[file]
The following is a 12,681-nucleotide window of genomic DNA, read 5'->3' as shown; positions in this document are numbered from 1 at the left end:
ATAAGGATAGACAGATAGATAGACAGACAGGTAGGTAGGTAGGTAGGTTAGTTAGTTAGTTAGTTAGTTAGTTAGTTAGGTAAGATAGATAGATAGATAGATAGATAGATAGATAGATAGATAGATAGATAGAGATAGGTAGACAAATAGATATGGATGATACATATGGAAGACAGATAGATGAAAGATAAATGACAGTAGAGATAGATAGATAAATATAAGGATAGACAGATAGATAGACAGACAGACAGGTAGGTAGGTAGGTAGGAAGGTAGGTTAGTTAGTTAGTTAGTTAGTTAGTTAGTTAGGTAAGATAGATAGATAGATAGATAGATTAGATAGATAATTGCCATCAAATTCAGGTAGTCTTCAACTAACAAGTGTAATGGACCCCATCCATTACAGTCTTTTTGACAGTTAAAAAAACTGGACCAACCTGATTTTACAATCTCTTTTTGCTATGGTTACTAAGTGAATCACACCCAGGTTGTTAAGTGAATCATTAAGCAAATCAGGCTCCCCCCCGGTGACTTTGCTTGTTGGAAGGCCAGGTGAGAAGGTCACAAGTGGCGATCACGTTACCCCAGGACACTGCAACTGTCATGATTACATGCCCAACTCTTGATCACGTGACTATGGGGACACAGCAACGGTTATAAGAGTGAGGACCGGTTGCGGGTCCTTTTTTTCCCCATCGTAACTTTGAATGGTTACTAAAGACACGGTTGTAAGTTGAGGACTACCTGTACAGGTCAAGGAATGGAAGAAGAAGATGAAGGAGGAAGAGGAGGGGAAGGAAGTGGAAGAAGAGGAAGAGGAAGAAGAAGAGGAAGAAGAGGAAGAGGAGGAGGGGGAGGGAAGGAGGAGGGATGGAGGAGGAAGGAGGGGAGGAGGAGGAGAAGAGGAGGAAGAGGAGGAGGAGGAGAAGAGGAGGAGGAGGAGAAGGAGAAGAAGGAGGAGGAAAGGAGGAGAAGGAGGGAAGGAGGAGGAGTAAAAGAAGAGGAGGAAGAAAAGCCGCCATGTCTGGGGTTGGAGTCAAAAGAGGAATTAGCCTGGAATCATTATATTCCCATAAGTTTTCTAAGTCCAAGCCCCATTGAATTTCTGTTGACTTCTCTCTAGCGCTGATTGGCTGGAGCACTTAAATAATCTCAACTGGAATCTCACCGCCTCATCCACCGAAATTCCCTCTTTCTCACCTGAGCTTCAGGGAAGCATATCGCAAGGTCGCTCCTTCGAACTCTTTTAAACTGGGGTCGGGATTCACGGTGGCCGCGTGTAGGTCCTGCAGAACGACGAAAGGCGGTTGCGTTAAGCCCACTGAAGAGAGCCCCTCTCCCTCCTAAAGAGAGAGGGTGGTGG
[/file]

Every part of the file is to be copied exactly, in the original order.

The following is a 12,681-nucleotide window of genomic DNA, read 5'->3' as shown; positions in this document are numbered from 1 at the left end:
ATAAGGATAGACAGATAGATAGACAGACAGGTAGGTAGGTAGGTAGGTTAGTTAGTTAGTTAGTTAGTTAGTTAGTTAGGTAAGATAGATAGATAGATAGATAGATAGATAGATAGATAGATAGATAGATAGAGATAGGTAGACAAATAGATATGGATGATACATATGGAAGACAGATAGATGAAAGATAAATGACAGTAGAGATAGATAGATAAATATAAGGATAGACAGATAGATAGACAGACAGACAGGTAGGTAGGTAGGTAGGAAGGTAGGTTAGTTAGTTAGTTAGTTAGTTAGTTAGTTAGGTAAGATAGATAGATAGATAGATAGATTAGATAGATAATTGCCATCAAATTCAGGTAGTCTTCAACTAACAAGTGTAATGGACCCCATCCATTACAGTCTTTTTGACAGTTAAAAAAACTGGACCAACCTGATTTTACAATCTCTTTTTGCTATGGTTACTAAGTGAATCACACCCAGGTTGTTAAGTGAATCATTAAGCAAATCAGGCTCCCCCCCGGTGACTTTGCTTGTTGGAAGGCCAGGTGAGAAGGTCACAAGTGGCGATCACGTTACCCCAGGACACTGCAACTGTCATGATTACATGCCCAACTCTTGATCACGTGACTATGGGGACACAGCAACGGTTATAAGAGTGAGGACCGGTTGCGGGTCCTTTTTTTCCCCATCGTAACTTTGAATGGTTACTAAAGACACGGTTGTAAGTTGAGGACTACCTGTACAGGTCAAGGAATGGAAGAAGAAGATGAAGGAGGAAGAGGAGGGGAAGGAAGTGGAAGAAGAGGAAGAGGAAGAAGAAGAGGAAGAAGAGGAAGAGGAGGAGGGGGAGGGAAGGAGGAGGGATGGAGGAGGAAGGAGGGGAGGAGGAGGAGAAGAGGAGGAAGAGGAGGAGGAGGAGAAGAGGAGGAGGAGGAGAAGGAGAAGAAGGAGGAGGAAAGGAGGAGAAGGAGGGAAGGAGGAGGAGTAAAAGAAGAGGAGGAAGAAAAGCCGCCATGTCTGGGGTTGGAGTCAAAAGAGGAATTAGCCTGGAATCATTATATTCCCATAAGTTTTCTAAGTCCAAGCCCCATTGAATTTCTGTTGACTTCTCTCTAGCGCTGATTGGCTGGAGCACTTAAATAATCTCAACTGGAATCTCACCGCCTCATCCACCGAAATTCCCTCTTTCTCACCTGAGCTTCAGGGAAGCATATCGCAAGGTCGCTCCTTCGAACTCTTTTAAACTGGGGTCGGGATTCACGGTGGCCGCGTGTAGGTCCTGCAGAACGACGAAAGGCGGTTGCGTTAAGCCCACTGAAGAGAGCCCCTCTCCCTCCTAAAGAGAGAGGGTGGTGG